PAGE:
Monika Bergmeier. Umweltgeschichte der Boomjahre 1949-1973: Das Beispiel Bayern. Münster: Waxmann Verlag, 2002. 320 S. EUR 29.90 (paper), ISBN 978-3-8309-1175-3.
Reviewed by Sandra Chaney (Department of History, Erskine College)
Published on H-German (May, 2004)
Over the last fifteen years, environmental history surveys of Germany have helped to correct the assumption that the modern environmental movement emerged suddenly in the early 1970s. Monika Bergmeier's Umweltgeschichte der Boomjahre 1949-1973: das Beispiel Bayern, reinforces the view that already in the 1950s West Germans were conscious of a range of environmental problems that stemmed in large part from the country's rapid shift from an industrial to a mass consumer society. Bergmeier, however, argues that environmental conditions worsened during the so-called miracle years not only because of postwar changes in production and consumption, but largely because of repeated failures by the state to combat pollution and other problems in any substantive way. When the Bavarian government finally devoted more attention to the environment around 1969/1970, it did so primarily because officials could no longer postpone effective environmental clean-up and reform. But the numerous laws the government passed and the measures it implemented in the early 1970s, Bergmeier finds, revealed continuity with views held since the 1950s, not a bold departure in environmental politics.
The question at the heart of Bergmeier's study is not how and why a supposedly new ecological awareness emerged around 1970, but rather, what conditions enabled officials to consciously prevent existing environmental concern from being transformed into effective policies for so long. To address this central question, Bergmeier focuses on decision-making at the state government level, carefully combing through published and unpublished materials of the Bavarian chancellery, the ministries of the interior, economics, and agriculture, as well as parliamentary debates and committee deliberations. The first of the book's two core sections analyzes official statements and Landtag debates about legislation for land use and regional planning, water management, emissions control, and nature and environmental protection. Though informative, this part of the study drags somewhat as the author structures the discussion around official documents (e.g., the economics ministry's 1962 position paper on regional planning and its fourteen principles [pp. 32-36], the CSU interior minister's budget speeches between 1962 and 1966 [pp. 114-23]). The second section presents illuminating case studies that illustrate how decisions were reached in five areas of conflict: the expansion of hydropower, the settlement of industries and utility companies, the implementation of water purity measures, and the application of pesticides and chemical fertilizers.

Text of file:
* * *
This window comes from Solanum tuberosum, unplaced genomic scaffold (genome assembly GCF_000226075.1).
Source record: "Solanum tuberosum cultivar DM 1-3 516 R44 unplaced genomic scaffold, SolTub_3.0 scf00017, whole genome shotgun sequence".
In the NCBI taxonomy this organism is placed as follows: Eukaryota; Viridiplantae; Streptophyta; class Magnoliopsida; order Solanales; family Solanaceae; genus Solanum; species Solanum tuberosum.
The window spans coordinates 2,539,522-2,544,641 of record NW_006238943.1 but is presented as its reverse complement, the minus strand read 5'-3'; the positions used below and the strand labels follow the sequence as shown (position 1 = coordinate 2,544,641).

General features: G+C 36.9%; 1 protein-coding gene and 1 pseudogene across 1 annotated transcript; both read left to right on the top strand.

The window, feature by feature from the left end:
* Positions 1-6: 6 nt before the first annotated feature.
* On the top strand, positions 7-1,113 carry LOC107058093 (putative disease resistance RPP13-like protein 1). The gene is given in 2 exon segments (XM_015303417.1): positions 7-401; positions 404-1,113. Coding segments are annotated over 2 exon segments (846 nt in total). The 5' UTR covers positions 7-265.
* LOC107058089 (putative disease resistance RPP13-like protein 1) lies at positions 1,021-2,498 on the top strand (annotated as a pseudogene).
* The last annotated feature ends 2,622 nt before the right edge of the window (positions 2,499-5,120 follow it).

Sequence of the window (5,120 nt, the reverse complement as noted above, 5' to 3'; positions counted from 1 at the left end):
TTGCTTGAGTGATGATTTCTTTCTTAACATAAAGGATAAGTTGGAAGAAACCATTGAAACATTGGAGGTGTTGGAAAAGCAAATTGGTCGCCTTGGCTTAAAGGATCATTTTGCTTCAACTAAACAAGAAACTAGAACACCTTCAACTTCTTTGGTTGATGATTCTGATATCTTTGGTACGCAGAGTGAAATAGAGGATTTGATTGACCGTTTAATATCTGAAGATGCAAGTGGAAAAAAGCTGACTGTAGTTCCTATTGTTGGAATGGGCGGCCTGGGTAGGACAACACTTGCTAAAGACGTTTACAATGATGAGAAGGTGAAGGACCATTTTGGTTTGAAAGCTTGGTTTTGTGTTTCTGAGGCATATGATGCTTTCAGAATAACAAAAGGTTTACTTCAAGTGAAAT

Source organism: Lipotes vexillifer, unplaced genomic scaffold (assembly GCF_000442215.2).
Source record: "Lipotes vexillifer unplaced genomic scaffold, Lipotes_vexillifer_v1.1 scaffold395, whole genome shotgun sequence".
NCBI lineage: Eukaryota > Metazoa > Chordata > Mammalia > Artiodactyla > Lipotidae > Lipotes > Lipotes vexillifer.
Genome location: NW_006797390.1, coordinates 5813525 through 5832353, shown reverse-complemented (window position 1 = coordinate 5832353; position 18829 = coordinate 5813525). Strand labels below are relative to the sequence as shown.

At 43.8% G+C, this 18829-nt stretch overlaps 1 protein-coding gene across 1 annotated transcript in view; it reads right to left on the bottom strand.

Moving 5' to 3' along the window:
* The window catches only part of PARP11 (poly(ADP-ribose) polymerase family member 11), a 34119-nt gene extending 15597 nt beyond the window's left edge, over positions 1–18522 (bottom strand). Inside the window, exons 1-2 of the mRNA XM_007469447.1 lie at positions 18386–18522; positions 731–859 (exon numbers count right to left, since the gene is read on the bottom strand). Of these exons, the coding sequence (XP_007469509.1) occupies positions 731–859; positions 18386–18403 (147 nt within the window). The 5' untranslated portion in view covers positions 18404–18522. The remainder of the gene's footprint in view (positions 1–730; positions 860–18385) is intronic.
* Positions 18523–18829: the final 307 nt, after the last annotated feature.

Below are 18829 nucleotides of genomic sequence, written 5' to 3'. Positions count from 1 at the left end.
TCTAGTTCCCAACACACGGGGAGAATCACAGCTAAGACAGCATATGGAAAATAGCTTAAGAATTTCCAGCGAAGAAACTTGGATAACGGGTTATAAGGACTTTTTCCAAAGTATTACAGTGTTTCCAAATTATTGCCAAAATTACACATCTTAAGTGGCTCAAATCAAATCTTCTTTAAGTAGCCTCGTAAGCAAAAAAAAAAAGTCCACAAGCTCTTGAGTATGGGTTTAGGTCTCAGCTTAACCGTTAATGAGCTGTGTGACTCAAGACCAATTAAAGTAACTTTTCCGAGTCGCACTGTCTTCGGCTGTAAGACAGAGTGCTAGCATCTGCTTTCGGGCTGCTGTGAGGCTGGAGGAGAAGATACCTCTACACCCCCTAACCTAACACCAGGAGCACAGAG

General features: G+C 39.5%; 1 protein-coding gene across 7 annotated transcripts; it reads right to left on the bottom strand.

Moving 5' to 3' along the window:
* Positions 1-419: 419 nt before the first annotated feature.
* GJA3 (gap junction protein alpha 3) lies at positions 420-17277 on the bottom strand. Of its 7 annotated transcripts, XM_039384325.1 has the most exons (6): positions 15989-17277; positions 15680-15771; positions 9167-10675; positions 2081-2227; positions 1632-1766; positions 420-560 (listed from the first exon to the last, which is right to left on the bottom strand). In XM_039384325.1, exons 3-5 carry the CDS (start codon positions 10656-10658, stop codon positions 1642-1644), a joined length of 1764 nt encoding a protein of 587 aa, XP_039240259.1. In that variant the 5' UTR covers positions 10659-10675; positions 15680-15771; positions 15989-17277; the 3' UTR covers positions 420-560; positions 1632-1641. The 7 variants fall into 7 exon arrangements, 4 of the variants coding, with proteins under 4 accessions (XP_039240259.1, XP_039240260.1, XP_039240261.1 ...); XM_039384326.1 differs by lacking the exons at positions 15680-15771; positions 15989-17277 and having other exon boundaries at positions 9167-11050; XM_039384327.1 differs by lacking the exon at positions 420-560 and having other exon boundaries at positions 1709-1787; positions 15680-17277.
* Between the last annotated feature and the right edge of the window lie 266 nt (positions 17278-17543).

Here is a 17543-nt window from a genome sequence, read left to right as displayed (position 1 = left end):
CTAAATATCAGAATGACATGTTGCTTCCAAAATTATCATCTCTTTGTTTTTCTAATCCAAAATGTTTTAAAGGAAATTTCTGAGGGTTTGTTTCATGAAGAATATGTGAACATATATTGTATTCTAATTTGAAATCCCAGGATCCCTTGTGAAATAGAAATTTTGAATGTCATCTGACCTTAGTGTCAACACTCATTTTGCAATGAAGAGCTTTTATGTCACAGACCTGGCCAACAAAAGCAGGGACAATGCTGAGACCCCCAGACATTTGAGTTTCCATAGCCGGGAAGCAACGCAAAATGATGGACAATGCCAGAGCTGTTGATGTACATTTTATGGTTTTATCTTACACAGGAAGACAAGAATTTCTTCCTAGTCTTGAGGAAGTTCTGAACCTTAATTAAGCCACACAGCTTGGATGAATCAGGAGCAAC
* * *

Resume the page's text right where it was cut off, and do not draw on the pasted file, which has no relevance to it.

Bergmeier builds a compelling case for seeing continuities in environmental thought and policy between the 1950s and mid-1970s. About continuities with the period before 1950 the author has little to say. Continuity is evident in the state's approach to land use and regional planning, an activity that potentially provided a way to conserve natural resources, control pollution, and limit sprawl. But officials in the ministry of economics who oversaw planning used it to boost the economy, encouraging new industry, more highways, and the production of an abundant supply of cheap energy. Although planners, officials, and parliamentarians acknowledged that development contributed to environmental problems, they prioritized economic growth throughout the period. Consistently they viewed air, noise and water pollution as problems confined to cities and "fixable" with the latest technology. They also hoped to fight this urban blight by settling new enterprises in less economically developed areas, apparently unwilling to concede that this would extend pollution and sprawl to rural regions. In their effort to boost tourism by making Bavaria a popular travel destination, planners failed to address the tension inherent in promoting recreation in the state's scenic alpine regions on the one hand, and preserving natural beauty in those same areas on the other. Though concepts such as "environmental protection" were integrated into political discourse around 1970, this shift in rhetoric was not accompanied by a change in priorities, not even after the new environment ministry (established in 1970 as the country's first) assumed more responsibility for land use planning. Bergmeier finds that even political leaders sympathetic to conservation such as Wilhelm Hoegner (SPD) and Alfons Goppel (CSU) were willing to compromise nature and the environment if the economy stood to gain. The few exceptions to this general rule occurred when development threatened to despoil scenic areas "south of Munich" or compromise the water supply so vital to public health and industry.